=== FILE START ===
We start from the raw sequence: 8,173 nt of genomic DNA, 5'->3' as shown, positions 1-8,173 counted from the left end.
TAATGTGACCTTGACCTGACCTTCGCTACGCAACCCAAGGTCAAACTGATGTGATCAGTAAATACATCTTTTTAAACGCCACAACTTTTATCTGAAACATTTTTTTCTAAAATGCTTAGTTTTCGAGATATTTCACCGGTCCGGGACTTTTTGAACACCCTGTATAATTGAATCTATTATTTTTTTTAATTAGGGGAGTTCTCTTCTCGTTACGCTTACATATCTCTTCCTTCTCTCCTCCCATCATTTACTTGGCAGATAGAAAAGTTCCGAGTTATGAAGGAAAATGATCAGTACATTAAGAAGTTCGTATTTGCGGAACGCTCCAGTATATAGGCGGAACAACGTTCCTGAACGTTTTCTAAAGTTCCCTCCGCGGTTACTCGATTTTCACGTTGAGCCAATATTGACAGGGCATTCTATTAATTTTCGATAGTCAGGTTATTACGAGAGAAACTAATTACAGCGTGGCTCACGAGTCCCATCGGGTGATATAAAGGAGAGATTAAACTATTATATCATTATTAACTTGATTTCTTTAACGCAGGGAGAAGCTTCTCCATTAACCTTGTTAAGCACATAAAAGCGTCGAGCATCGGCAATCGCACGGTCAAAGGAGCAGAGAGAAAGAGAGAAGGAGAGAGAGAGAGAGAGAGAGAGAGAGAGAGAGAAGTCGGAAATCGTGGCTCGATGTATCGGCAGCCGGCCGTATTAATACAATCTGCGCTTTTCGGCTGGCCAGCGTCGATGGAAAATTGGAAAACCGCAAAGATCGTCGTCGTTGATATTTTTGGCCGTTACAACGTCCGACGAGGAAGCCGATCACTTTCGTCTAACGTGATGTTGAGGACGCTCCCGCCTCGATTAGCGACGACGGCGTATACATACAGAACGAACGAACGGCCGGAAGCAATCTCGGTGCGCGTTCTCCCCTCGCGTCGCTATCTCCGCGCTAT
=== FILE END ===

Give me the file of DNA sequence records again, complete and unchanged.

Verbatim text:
We start from the raw sequence: 8,173 nt of genomic DNA, 5'->3' as shown, positions 1-8,173 counted from the left end.
TAATGTGACCTTGACCTGACCTTCGCTACGCAACCCAAGGTCAAACTGATGTGATCAGTAAATACATCTTTTTAAACGCCACAACTTTTATCTGAAACATTTTTTTCTAAAATGCTTAGTTTTCGAGATATTTCACCGGTCCGGGACTTTTTGAACACCCTGTATAATTGAATCTATTATTTTTTTTAATTAGGGGAGTTCTCTTCTCGTTACGCTTACATATCTCTTCCTTCTCTCCTCCCATCATTTACTTGGCAGATAGAAAAGTTCCGAGTTATGAAGGAAAATGATCAGTACATTAAGAAGTTCGTATTTGCGGAACGCTCCAGTATATAGGCGGAACAACGTTCCTGAACGTTTTCTAAAGTTCCCTCCGCGGTTACTCGATTTTCACGTTGAGCCAATATTGACAGGGCATTCTATTAATTTTCGATAGTCAGGTTATTACGAGAGAAACTAATTACAGCGTGGCTCACGAGTCCCATCGGGTGATATAAAGGAGAGATTAAACTATTATATCATTATTAACTTGATTTCTTTAACGCAGGGAGAAGCTTCTCCATTAACCTTGTTAAGCACATAAAAGCGTCGAGCATCGGCAATCGCACGGTCAAAGGAGCAGAGAGAAAGAGAGAAGGAGAGAGAGAGAGAGAGAGAGAGAGAGAGAGAGAAGTCGGAAATCGTGGCTCGATGTATCGGCAGCCGGCCGTATTAATACAATCTGCGCTTTTCGGCTGGCCAGCGTCGATGGAAAATTGGAAAACCGCAAAGATCGTCGTCGTTGATATTTTTGGCCGTTACAACGTCCGACGAGGAAGCCGATCACTTTCGTCTAACGTGATGTTGAGGACGCTCCCGCCTCGATTAGCGACGACGGCGTATACATACAGAACGAACGAACGGCCGGAAGCAATCTCGGTGCGCGTTCTCCCCTCGCGTCGCTATCTCCGCGCTAT